That’s why, for them, every win is not just a victory. It is a validation. That they made the right decision, that O’Brien’s Way works, that loyalty and dedication have their just rewards. That Penn State is worth it.

This post-game video from Saturday, shot by Tony Mancuso of, shows that for the guys on the field, a mid-day overtime win over a team that last won a conference game in 2011 feels just as good as a night-time overtime win over an undefeated Big Ten power. Here’s what the players had to say: 

Ryan Keiser, playing with a broken hand, is a walk-on, now on scholarship who made the game-saving interception in OT: “It was awesome.”

Bill Belton, who ran for a career-high 201 yards but is a former receiver who would’ve likely been an understudy to Redd – who, amazingly, could’ve been in uniform for PSU on Saturday had he not transferred to USC: “It was amazing.”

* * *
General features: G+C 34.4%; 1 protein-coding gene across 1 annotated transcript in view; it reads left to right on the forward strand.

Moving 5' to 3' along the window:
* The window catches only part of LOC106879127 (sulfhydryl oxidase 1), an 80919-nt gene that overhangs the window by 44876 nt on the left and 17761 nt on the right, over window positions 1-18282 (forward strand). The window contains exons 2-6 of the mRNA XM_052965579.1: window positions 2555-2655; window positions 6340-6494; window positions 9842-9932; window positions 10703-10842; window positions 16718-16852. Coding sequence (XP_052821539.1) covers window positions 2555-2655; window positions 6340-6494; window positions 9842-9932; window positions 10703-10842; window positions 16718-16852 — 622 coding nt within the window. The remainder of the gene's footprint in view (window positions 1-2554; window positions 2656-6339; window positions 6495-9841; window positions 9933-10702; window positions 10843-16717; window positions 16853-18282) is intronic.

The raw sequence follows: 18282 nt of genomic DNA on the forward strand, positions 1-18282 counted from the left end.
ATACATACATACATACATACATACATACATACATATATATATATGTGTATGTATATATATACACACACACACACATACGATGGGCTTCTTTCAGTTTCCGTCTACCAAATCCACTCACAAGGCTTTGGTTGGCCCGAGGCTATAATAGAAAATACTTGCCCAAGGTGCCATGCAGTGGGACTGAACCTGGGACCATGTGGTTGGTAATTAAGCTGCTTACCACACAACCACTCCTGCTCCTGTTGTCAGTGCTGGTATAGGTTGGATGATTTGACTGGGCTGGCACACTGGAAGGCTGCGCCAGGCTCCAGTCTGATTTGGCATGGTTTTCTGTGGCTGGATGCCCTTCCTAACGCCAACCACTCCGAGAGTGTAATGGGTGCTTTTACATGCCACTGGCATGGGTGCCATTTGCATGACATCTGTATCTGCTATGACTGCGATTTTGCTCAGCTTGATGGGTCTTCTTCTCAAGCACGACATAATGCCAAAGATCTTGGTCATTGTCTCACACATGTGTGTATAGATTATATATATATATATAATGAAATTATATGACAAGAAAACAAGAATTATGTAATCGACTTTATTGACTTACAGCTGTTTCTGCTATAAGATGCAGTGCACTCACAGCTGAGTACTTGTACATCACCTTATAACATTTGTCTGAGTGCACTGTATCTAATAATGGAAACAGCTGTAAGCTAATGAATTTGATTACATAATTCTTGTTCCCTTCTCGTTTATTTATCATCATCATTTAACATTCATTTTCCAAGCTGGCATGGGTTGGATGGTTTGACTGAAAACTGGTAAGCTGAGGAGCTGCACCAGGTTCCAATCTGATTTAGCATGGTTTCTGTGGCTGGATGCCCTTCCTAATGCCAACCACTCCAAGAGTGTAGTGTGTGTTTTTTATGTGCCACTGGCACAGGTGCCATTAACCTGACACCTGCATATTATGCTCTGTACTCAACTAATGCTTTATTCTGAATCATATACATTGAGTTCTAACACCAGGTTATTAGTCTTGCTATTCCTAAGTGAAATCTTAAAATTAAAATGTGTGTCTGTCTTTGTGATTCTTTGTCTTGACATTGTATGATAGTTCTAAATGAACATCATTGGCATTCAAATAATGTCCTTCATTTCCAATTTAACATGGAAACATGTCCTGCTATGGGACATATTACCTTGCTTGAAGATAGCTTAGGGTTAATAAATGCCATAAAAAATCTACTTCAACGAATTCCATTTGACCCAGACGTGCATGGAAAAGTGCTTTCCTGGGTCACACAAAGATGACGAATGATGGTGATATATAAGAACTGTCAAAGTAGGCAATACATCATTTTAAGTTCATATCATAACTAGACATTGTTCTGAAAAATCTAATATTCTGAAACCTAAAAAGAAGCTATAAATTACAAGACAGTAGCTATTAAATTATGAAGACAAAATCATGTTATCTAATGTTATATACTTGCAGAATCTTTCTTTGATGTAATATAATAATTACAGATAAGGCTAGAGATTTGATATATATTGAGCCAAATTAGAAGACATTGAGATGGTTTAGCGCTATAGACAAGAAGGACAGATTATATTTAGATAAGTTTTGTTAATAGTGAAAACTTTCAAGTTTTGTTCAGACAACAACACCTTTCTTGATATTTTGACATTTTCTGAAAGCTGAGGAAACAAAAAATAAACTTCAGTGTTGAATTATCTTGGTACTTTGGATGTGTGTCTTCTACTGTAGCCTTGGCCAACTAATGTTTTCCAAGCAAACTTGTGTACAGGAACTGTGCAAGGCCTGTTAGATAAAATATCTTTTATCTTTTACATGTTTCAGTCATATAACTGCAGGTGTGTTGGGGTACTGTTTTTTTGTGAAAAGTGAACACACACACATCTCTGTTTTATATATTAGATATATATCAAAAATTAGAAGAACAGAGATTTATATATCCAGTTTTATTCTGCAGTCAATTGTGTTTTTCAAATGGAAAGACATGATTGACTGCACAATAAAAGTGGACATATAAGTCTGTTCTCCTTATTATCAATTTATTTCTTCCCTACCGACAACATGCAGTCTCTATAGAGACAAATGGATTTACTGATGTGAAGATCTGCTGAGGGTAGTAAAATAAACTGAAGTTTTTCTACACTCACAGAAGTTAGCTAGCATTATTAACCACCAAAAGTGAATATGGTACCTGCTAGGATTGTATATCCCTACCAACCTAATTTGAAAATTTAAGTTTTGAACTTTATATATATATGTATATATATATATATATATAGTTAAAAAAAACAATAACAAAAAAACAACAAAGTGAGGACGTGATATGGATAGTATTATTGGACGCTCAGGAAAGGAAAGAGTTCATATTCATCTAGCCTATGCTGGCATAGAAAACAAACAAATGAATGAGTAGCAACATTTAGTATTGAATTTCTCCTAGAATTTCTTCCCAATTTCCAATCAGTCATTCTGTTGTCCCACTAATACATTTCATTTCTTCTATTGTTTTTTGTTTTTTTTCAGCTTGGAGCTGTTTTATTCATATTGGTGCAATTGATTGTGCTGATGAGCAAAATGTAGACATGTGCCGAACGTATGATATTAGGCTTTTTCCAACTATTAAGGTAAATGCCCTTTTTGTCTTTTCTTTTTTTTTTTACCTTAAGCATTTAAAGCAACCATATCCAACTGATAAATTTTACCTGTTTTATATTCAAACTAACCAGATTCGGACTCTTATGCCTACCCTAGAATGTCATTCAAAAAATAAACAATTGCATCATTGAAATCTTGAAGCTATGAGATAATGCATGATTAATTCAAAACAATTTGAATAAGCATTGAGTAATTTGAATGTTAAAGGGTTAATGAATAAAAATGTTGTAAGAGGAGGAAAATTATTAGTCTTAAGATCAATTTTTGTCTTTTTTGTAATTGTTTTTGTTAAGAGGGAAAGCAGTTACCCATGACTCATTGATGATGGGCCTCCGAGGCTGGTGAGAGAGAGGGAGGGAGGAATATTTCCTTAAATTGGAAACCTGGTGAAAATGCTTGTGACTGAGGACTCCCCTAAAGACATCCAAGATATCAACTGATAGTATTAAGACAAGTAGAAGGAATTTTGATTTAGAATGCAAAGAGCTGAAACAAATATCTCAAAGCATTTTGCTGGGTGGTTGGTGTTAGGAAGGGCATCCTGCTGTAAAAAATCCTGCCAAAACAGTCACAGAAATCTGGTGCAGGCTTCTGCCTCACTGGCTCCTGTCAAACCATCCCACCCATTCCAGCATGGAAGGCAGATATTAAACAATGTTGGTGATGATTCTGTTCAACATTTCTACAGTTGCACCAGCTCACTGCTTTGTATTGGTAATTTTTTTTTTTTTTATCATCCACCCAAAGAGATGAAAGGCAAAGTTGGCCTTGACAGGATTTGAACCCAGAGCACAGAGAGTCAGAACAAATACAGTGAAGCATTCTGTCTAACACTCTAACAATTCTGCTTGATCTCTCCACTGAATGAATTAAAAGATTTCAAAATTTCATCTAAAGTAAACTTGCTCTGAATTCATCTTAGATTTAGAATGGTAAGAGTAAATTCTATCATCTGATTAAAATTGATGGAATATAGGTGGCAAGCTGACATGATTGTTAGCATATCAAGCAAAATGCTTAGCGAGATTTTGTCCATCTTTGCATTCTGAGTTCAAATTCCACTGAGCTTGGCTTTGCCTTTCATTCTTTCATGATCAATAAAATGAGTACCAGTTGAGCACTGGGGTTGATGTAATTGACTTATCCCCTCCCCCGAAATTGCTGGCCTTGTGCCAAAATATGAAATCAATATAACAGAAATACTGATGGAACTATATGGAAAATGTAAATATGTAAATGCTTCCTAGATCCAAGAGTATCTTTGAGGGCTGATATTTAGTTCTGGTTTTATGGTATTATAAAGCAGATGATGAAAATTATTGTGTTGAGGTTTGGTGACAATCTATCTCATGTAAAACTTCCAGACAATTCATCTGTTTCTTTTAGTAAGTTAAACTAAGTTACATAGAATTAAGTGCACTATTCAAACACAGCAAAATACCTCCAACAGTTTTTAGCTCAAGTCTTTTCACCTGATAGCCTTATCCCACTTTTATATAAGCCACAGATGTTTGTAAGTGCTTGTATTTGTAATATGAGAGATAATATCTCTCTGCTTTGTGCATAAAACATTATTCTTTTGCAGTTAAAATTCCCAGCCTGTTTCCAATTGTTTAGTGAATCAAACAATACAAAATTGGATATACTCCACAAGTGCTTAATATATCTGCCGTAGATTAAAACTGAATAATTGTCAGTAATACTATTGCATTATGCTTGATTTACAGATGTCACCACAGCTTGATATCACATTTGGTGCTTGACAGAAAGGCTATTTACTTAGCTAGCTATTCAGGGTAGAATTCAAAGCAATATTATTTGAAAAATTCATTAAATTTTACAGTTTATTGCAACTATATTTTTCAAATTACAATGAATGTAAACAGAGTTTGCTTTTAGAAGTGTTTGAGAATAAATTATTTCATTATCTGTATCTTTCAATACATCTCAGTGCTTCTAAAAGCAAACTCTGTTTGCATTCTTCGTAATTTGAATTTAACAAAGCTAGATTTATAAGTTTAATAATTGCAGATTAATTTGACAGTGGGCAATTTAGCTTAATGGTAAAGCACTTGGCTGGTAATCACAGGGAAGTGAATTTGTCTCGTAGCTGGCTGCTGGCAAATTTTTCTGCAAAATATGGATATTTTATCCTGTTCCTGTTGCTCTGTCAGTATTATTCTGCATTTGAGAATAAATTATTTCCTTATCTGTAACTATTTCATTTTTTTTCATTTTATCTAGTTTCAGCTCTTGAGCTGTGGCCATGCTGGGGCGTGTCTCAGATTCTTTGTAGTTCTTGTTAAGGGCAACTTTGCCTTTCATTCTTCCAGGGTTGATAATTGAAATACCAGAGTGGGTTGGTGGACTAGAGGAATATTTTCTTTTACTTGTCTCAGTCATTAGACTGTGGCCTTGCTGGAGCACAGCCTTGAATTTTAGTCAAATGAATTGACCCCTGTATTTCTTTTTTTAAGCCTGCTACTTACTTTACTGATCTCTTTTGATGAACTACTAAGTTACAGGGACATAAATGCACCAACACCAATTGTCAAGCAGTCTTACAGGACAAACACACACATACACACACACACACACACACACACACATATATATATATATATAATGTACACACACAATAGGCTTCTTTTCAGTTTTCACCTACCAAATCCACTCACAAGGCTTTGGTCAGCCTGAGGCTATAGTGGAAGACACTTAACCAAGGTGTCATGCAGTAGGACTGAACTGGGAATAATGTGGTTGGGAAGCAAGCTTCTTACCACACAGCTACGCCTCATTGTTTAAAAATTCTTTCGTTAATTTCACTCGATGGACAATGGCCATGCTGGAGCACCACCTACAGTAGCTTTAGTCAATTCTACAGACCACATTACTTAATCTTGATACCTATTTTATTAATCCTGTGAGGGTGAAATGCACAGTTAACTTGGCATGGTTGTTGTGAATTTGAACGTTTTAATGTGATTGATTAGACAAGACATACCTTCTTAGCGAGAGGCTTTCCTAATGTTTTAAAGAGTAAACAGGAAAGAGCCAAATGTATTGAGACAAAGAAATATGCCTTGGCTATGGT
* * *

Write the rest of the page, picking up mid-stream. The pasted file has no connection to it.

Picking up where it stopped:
Kyle Carter, who caught the game winner after he experienced a broken hand last November and a near-broken arm in August: “It was a big win. We definitely needed this.”

John Urschel, who’s done the math and knows that a stinky 24-17 win over Illinois counts the same as a 4 OT-thriller against Michigan: “It’s great for the team to get this. It was a team win.

“Just to come together, to work to win the football game, is something to take pride in.”

Related Stories:

Penn State Football: Handing Out The Grades Following Penn State's 24-17 Win Over Illinois

Penn State Football: For Kyle Carter, Penn State's Win Was A Personal Victory Too

Penn State Football: O'Brien Cherishing His Favorite Letter: 'W'

Penn State Football: Nittany Lions Knock Off Illini In Overtime 24-17

Mike Poorman has covered Penn State football since 1979, and for since the 2009 season. His column appears on Mondays and Fridays. Follow him on Twitter at His views and opinions do not necessarily reflect those of Penn State University.